"We found that the kids would get excited about the program and insist that their parents bring them week after week," notes Hendrickson, "so the parents would come back even if they felt too tired or busy." In fact during the first pilot test of the program, several families had a scheduling conflict and were unable to attend the final two sessions. But the teens "didn't want to be left out, so they asked that the sessions be rescheduled."

Participants were mostly families with children in their pre-teen or early teen years. Hendrickson found that younger teens were more willing than older teens to participate in an activity with their parents, and were often the most enthusiastic about the program. "If you can get them through the first two hours, you've got them hooked."

What about Families in Action is so appealing to notoriously hard-to-please teenagers? For one, says Hendrickson, there is a focus on increasing their self-esteem, on helping them feel good about themselves. The teen component of the program works to develop a cohesive group from the start. Plus there is the fact that "teens are very interested in their peer group. They like learning communication skills that are useful for functioning in that group."

After creating the teen component, they recruited group leaders from all parts of the community. To publicize the groups, they sent home flyers to parents through the schools. They also encouraged parents to recruit other parents. One valuable lesson they learned in this sports-loving community was to schedule groups during the off-season.

AuSable was pleased with the results of the Families in Action groups. Eventually 414 families participated, including 514 parents and 471 teens, for a total of 985 Families in Action graduates.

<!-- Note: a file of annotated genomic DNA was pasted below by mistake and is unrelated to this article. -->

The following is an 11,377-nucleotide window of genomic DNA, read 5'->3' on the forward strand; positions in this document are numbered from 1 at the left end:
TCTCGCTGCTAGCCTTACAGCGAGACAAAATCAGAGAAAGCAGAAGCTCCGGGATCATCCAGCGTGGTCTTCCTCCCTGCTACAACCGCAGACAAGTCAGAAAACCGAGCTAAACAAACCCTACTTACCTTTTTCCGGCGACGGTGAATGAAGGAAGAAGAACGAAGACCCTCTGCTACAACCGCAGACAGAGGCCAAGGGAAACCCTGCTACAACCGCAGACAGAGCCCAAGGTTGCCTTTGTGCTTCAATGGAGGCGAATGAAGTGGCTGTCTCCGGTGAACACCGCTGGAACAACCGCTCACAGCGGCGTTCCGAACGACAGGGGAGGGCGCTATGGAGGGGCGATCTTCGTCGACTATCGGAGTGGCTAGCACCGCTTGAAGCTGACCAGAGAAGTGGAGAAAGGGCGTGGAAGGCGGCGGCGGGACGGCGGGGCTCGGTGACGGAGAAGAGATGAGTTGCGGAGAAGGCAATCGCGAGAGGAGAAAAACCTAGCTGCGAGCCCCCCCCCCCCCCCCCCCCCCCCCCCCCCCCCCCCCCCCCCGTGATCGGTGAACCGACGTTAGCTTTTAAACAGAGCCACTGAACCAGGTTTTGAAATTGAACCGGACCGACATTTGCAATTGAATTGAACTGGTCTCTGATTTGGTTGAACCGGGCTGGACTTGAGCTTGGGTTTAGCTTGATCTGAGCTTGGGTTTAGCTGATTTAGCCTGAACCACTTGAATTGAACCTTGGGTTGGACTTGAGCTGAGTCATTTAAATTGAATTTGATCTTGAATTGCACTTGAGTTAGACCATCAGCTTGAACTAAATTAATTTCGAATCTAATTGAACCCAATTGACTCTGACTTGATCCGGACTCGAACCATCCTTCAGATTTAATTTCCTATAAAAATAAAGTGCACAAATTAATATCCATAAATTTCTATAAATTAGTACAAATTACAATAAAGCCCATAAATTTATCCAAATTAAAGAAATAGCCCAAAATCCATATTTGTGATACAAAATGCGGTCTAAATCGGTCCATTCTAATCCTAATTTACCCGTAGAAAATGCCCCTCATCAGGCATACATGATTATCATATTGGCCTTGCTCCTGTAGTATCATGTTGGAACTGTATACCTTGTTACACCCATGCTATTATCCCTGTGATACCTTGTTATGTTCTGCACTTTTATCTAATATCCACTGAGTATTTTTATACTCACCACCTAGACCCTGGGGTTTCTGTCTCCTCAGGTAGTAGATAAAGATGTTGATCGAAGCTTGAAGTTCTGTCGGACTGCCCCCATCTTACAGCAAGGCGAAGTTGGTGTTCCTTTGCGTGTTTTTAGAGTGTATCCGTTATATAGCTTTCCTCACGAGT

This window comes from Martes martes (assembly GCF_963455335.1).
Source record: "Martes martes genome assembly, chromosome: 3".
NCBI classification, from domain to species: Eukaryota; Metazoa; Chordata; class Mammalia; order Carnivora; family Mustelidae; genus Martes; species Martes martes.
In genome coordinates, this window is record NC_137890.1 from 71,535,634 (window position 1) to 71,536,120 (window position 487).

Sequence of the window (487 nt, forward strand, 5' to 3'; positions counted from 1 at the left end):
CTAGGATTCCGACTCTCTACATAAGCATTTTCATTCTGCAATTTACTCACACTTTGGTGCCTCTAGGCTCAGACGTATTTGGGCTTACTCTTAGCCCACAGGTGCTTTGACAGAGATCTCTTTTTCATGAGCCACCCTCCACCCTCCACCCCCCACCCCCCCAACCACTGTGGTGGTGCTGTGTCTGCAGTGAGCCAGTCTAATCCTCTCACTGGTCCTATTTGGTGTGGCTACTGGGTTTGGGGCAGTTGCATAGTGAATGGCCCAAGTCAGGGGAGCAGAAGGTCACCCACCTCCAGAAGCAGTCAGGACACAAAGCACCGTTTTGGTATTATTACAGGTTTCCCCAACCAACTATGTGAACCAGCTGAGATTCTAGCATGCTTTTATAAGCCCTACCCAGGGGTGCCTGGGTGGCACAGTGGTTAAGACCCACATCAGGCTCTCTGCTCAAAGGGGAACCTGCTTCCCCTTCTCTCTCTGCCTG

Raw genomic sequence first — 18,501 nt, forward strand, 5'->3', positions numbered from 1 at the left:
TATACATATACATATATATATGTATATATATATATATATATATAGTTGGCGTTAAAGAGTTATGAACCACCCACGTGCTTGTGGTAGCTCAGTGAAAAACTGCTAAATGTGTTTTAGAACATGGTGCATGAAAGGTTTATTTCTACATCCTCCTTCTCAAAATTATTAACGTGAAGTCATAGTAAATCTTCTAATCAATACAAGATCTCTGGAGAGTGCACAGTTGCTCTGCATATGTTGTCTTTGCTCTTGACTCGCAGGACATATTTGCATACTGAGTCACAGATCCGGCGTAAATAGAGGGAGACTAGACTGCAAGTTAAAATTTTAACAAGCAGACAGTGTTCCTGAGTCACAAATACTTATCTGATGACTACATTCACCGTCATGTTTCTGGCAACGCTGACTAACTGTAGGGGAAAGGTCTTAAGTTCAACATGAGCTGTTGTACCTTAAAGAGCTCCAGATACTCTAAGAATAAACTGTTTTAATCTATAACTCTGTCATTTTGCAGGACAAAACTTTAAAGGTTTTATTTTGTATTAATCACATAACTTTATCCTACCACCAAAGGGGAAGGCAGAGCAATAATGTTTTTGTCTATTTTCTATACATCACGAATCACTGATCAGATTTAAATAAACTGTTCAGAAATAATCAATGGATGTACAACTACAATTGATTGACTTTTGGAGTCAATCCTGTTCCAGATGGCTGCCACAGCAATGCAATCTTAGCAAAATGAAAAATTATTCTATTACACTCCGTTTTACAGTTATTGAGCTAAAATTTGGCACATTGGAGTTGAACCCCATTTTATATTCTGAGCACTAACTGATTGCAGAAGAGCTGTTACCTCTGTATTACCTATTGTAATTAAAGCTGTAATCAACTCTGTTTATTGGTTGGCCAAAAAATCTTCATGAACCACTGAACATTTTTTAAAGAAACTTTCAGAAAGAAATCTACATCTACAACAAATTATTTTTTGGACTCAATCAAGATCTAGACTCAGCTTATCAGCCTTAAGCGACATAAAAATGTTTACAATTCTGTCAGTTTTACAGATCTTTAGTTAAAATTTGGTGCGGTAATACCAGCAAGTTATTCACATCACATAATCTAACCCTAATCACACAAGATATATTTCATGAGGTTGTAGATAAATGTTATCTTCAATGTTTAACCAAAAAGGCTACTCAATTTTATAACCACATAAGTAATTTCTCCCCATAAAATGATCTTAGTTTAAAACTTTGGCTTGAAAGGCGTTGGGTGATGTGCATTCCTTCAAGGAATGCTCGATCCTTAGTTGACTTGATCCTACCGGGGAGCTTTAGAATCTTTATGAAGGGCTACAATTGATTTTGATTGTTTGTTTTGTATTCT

Long-term research proved that the program was effective in helping with the issue of substance-abuse prevention. One of the studies was published in The Journal of Primary Prevention in 1998; the other will be published in The Journal of Drug Education in the summer of 2000.

The author of Active Parenting of Teens, Dr. Michael Popkin, was also impressed with Hendrickson's work, and in 1999 Active Parenting Publishers agreed to publish the entire program. Hendrickson revised the program again, this time updating it to work with the revised edition of Active Parenting of Teens. The program was renamed Families in Action for Parents and Teens and will be available in May.

The new Families in Action program kit is actually two kits in one. The Parent and Teen Program includes videos and participant's guides for both parent and teen groups, two separate Leader's Guides, reproducible handouts for parents, and promotional materials. The Teen Program, on the other hand, can be used for teen-only groups. Teens will learn the same valuable communication, relationship, and conflict-resolution skills as found in Active Parenting of Teens, but with all the fun (and informative) activities developed by Peggy Hendrickson and her team of advisors.

Leaders who already own the revised edition of Active Parenting of Teens (the one with the blue-jeans cover) can take advantage of the "upgrade" offer, which provides all the extra elements necessary for a Families in Action program.

Reprinted from Leader magazine.
Copyright 2000 by Active Parenting Publishers, Inc.